By Alexis Chaine, Ph.D.
National Center for Scientific Research
It has been nearly a year since I embarked on a project to understand the biological basis of heroism by engaging willing recipients of the Carnegie Medal. The big surprise to me has not been the biology (yet), but rather the heroes’ personal stories.
Some of the awardees responded by email to the invitation to participate in the study, but many more have called, which has given me the good fortune of personally interacting with a wide variety of Carnegie heroes. These conversations are important because I am asking people who volunteer for the project to feel that they can trust me and be free to ask anything about it.
Still, the early calls pushed me out of my comfort zone. I’m a biologist. I’m more comfortable in the lab, chasing birds, or crunching numbers in front of my computer than I am with talking to people I don’t know about their very personal experiences. So it was with a bit of nervous energy that I undertook my first discussions with the medal awardees. Some of the conversations lasted a few minutes, but others have gone up to a full hour. We talk about the project, their experiences, and the aftermath of their heroic acts. Some get emotional and shed tears while they recount their stories, and I admit that sometimes I have quietly joined them. All conversations have ended with me gaining a deep appreciation for each person’s experience.
My nervousness in the first calls was that I might refresh old emotions that the heroes would prefer to forget. Hadn’t they given enough the first time around? I was naïve to think that I was the first to ask them for details. It turns out that most were willing—even needed—to tell their story. For some, the heroic act didn’t seem like such a big deal, and for others, it was a very emotional event. Even those who suffered deeply seemed to find a form of therapy in talking about their actions. In fact, quite a few said that talking about their experience was really important to others who shared in it, and in some cases, the shared experience led to a deep bond or friendship with the person they rescued or with others who were present. As Commission Chair Mark Laskow said in the March 2017 issue of imPULSE, sharing these stories provides optimism and community—something the awardees I talked to seemed to intuit. By openly sharing their experiences, a great many of these heroes keep giving.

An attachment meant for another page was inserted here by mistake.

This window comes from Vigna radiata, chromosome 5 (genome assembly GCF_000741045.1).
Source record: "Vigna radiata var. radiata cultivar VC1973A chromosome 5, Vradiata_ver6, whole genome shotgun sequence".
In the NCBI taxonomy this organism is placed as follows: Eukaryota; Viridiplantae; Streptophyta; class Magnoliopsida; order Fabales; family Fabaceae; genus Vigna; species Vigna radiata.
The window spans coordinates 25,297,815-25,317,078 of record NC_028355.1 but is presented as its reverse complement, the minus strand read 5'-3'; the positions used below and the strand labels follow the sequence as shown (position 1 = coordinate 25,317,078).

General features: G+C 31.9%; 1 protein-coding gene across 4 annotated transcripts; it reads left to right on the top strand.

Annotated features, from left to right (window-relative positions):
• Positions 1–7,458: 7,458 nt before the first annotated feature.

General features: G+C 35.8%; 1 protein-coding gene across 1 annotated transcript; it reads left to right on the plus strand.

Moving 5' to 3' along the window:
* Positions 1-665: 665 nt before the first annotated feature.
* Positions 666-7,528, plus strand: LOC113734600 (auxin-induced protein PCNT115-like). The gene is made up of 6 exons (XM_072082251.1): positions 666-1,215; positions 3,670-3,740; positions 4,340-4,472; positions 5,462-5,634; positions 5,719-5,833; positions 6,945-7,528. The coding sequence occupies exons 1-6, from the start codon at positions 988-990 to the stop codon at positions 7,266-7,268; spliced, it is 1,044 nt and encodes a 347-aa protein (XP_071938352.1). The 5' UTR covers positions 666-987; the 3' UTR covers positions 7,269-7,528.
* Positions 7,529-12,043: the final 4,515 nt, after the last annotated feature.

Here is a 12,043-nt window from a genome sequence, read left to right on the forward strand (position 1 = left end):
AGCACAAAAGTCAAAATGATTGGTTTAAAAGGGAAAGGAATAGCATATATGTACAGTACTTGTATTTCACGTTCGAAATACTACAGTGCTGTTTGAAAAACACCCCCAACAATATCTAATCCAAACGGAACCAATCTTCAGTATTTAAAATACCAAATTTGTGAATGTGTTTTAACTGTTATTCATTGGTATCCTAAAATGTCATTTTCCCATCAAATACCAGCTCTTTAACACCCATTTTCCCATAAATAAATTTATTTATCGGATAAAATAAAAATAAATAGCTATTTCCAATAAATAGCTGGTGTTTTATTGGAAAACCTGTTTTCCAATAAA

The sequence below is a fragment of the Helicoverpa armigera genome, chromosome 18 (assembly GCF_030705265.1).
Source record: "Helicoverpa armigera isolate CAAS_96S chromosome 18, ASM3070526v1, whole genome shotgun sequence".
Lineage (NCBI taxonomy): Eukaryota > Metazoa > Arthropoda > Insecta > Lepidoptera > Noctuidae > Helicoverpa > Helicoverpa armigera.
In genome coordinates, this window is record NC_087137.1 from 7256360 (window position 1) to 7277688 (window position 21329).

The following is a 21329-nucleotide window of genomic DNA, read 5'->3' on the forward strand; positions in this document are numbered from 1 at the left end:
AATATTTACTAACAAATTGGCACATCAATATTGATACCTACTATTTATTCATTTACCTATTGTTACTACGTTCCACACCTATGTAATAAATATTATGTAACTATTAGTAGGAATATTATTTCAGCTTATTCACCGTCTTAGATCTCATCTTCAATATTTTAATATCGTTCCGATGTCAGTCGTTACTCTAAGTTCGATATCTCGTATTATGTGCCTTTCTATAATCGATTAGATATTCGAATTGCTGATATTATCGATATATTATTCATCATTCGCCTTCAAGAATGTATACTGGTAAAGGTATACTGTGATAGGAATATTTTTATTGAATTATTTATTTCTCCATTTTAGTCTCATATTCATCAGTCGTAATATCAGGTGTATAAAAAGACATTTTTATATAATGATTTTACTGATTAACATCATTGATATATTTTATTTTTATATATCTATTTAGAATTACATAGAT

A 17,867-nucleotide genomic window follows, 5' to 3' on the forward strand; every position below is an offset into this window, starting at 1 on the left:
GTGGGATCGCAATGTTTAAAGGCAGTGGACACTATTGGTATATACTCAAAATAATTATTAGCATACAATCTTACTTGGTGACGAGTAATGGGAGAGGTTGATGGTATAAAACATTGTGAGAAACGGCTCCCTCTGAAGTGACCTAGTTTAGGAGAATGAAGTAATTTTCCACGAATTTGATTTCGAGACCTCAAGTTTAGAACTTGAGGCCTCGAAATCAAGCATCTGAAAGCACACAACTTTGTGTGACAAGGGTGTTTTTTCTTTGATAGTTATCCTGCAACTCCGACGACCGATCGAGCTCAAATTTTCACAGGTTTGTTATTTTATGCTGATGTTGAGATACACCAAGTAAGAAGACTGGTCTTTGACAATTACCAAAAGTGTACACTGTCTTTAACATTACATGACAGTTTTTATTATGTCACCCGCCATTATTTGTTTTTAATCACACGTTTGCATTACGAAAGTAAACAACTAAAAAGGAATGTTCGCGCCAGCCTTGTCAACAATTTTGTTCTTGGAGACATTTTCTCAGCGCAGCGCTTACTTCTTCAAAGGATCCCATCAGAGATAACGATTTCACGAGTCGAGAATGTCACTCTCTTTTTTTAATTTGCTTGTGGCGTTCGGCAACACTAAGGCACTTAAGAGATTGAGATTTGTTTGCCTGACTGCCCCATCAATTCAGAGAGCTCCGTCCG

While each of the heroes’ experiences was unique, it struck me that there is a common thread to many of the conversations. I read the summaries provided by the Hero Fund before calling the study participants, and my conclusion in each case is that the person’s action really is heroic. However, one thing that nearly every awardee tells me is that anyone else would have done the same thing if given the chance; the awardees don’t think of themselves as heroes. But are they right? Would anyone else do the same things they did? On the best of days I flatter myself with the thought that I would jump in and help, but if I’m honest, I have to admit that I just don’t know what I would do. Wanting to do something is quite different from acting when a split-second decision is important. Most of the heroes are skeptical when I tell them this, but they acknowledge that not everyone around responded as quickly as they did. Maybe this is what makes heroes unique: Might they respond more quickly than others?
The other big surprise in a number of the conversations has been the heroes remarking that they have family members who have been given an award (such as a medal of valor, a governor’s medal, or even the Carnegie Medal) for helping those in distress. Quite a few had not thought much of this until they received the Hero Fund’s letter about my project and wondered a bit about genes. Stories of a family member’s heroic act could make another person more likely to help when the occasion arises, and this is interesting from a social perspective (the stories spread goodwill, as Laskow pointed out), but it can also confuse or hide a possible genetic effect. What struck me in conversations with the heroes is that some only learned about a family member’s heroic act when they themselves received the Carnegie Medal. Family traditions and values could underlie these connections, but they still encourage me in exploring whether genes play a role in altruism.
At the end of each of these diverse conversations, I’m left with feelings of both awe and optimism regardless of what I will find in my research. Even after interacting with more than 100 heroes, that sense of awe remains after every single conversation. Each story is different, but all are really, truly amazing.
Dr. Chaine is a research scientist with the National Center for Scientific Research in Moulis, France. A native of Oakland, Calif., he did his undergraduate work at the University of California, San Diego, and then earned his doctorate in behavioral ecology at the University of California, Santa Cruz. His research focuses on the links between cooperation and conflict in social dynamics, the structure of social groups, behavioral interactions within species, and social communication. He works on diverse systems, including micro-organisms, sea slugs, lizards, rodents, birds, and humans.